Broken scanner

04.05.2011 20:52

Maybe a month ago, before Zemanta moved into a new, more spacious office, I accidentally snatched our flatbed scanner by its cable and pulled it to the floor. It wasn't the first time this happened, but for the first time it landed on its USB connector. The impact forced the cable and a small piece of PCB with the female USB connector well inside the space traversed by the scanning head. Since this rendered the scanner useless for business use it ended up on the top of my pile of broken but potentially still useful stuff.

The other day I took it apart to see what can be made of it. It's a Canon CanoScan LIDE 25 based on the National Semiconductor LM9832 "Merlin" scanner-on-a-chip. Just to make it clear what kind of hardware I'm talking about: this particular model currently runs for around $50 on I think it wasn't much more expensive when we first bought it.

Canon CanoScan LIDE 25 scan head

Not surprisingly, everything inside it is dedicated to reducing costs. This is the first device that I disassembled that was held together by Scotch tape! There isn't a single screw inside. The glass plate is latched to a single-piece plastic shell. Two small strips of plastic on the longer sides prevent it from getting loose and are glued to the glass with sticky tape. These strips can be simply peeled off and then all further disassembly is obvious (this project has some more disassembly instructions).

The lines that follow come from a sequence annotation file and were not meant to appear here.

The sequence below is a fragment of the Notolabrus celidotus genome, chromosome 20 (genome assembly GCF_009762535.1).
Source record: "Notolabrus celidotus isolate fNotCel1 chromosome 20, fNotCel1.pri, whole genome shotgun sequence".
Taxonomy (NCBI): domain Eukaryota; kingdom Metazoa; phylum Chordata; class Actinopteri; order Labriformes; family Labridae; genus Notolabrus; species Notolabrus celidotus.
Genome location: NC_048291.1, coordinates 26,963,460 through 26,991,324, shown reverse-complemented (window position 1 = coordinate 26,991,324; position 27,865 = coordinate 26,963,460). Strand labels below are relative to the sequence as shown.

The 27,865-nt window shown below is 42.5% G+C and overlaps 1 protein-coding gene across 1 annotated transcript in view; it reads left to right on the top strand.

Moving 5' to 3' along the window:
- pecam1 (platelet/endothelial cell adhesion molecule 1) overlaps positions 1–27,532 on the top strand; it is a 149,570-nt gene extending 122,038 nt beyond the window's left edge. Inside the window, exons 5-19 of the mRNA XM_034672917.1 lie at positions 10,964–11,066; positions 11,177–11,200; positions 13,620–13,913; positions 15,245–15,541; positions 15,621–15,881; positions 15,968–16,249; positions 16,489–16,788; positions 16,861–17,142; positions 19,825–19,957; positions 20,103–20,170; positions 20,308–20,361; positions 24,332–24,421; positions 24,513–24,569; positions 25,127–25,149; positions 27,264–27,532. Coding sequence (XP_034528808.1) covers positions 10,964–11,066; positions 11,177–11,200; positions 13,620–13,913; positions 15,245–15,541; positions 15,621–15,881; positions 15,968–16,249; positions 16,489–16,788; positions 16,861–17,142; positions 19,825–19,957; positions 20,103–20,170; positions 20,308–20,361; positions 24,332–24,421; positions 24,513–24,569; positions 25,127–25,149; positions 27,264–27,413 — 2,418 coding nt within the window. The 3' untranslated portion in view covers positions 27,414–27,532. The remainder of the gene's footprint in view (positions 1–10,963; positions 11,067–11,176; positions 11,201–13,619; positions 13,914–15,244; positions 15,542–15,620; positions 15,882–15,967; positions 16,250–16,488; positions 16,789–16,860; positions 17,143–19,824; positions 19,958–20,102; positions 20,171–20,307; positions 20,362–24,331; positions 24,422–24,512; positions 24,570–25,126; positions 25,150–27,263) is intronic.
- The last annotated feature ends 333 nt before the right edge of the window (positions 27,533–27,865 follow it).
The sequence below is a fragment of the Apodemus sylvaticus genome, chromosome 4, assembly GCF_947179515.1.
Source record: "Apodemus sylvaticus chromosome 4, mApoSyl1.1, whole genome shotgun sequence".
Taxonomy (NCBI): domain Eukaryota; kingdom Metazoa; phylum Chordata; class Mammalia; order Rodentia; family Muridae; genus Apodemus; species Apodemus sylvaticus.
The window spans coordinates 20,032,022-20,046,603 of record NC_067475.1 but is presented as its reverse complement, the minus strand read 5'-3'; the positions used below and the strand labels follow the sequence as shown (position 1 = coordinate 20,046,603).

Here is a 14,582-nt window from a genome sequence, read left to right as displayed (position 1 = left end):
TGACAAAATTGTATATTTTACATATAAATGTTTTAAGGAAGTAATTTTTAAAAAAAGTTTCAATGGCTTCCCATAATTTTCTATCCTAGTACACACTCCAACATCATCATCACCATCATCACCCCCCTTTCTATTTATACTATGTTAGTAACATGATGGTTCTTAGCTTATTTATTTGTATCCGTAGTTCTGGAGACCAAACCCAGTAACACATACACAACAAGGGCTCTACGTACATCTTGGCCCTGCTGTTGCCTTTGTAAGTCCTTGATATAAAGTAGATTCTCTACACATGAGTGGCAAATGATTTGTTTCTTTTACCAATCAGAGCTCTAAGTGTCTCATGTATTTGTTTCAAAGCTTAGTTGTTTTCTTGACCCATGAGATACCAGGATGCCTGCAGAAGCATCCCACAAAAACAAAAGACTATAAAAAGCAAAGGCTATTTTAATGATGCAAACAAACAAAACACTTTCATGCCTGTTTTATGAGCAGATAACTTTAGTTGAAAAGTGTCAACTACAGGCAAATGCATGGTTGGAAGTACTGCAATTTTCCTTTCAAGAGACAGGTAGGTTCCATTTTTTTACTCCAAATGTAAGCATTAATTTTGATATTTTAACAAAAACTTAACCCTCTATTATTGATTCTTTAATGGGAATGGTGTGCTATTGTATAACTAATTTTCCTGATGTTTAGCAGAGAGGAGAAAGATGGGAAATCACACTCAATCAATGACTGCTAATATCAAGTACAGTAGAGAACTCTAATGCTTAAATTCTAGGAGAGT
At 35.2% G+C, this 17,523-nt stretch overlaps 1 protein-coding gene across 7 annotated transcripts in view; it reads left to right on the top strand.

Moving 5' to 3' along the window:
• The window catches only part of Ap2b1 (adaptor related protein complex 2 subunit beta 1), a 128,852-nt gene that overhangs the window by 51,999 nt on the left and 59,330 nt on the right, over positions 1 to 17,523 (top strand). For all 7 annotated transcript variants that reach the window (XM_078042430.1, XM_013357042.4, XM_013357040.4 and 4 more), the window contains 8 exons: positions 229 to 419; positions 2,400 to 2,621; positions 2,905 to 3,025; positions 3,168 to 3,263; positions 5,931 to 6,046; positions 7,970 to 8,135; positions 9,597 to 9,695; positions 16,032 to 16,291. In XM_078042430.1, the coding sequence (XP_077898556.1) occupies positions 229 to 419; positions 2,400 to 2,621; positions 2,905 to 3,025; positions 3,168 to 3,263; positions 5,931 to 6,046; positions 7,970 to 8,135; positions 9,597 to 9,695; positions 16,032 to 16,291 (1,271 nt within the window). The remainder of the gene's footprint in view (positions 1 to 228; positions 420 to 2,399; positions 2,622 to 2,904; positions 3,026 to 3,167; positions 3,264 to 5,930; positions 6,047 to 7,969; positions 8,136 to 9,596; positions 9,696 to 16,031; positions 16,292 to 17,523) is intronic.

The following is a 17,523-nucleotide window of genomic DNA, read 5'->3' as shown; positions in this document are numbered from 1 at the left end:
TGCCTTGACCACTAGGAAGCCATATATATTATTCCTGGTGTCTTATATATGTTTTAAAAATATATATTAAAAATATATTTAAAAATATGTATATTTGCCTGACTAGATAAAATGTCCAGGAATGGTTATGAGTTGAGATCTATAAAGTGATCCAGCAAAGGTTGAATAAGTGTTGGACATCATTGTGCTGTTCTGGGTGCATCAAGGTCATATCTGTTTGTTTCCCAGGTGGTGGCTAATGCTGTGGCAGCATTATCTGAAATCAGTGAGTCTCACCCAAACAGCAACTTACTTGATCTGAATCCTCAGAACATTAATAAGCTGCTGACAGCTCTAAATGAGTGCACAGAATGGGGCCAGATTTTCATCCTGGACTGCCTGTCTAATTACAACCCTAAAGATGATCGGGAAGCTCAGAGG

The little PCB that was causing the problem (you can see it in the back on the photo above) seems to do nothing more than connect the USB via the flexible flat cable to the scanning head. Apart from the sticky-tape this cable seems to be another weak point of this design. At some point in time it got nicked and now every time the head move it gets squashed against the sides. I'm guessing the varying resistance this causes doesn't do wonders for the linearity of the head movement. Nor for the longevity of the fragile cable.

The head itself also contains the microswitches for the buttons at the front of the scanner - when the head is anywhere else than in the extreme top position the buttons don't push against anything. Also of interest is the fact that underneath the glass plate is a black-and-white calibrating strip. The head seems to look for that before starting a scan so the scanner won't work without the glass plate in place.

Posted by Tomaž | Categories: Life


Thank you so much for posting this. I had a Canon LiDE 200 stop working and because of your post I was able to recover it. LOL at the tape. I couldn't believe it. I honestly thought the scanner was impregnable until I saw this.

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